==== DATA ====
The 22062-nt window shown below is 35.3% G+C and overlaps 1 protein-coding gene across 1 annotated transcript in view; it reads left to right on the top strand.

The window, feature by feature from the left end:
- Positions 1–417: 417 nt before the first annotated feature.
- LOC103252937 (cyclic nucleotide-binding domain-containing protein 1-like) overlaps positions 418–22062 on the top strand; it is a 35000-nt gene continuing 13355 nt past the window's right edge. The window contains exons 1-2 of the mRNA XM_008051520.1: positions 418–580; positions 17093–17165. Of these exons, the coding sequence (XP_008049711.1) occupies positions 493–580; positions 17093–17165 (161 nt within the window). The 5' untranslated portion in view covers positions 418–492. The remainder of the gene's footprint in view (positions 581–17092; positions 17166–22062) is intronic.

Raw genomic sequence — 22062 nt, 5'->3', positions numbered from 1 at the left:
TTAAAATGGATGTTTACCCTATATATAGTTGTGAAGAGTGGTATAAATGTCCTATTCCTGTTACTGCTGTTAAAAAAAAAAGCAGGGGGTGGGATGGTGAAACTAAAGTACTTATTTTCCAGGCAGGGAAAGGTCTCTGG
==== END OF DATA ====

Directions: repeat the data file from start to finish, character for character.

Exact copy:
The 22062-nt window shown below is 35.3% G+C and overlaps 1 protein-coding gene across 1 annotated transcript in view; it reads left to right on the top strand.

The window, feature by feature from the left end:
- Positions 1–417: 417 nt before the first annotated feature.
- LOC103252937 (cyclic nucleotide-binding domain-containing protein 1-like) overlaps positions 418–22062 on the top strand; it is a 35000-nt gene continuing 13355 nt past the window's right edge. The window contains exons 1-2 of the mRNA XM_008051520.1: positions 418–580; positions 17093–17165. Of these exons, the coding sequence (XP_008049711.1) occupies positions 493–580; positions 17093–17165 (161 nt within the window). The 5' untranslated portion in view covers positions 418–492. The remainder of the gene's footprint in view (positions 581–17092; positions 17166–22062) is intronic.

Raw genomic sequence — 22062 nt, 5'->3', positions numbered from 1 at the left:
TTAAAATGGATGTTTACCCTATATATAGTTGTGAAGAGTGGTATAAATGTCCTATTCCTGTTACTGCTGTTAAAAAAAAAAGCAGGGGGTGGGATGGTGAAACTAAAGTACTTATTTTCCAGGCAGGGAAAGGTCTCTGG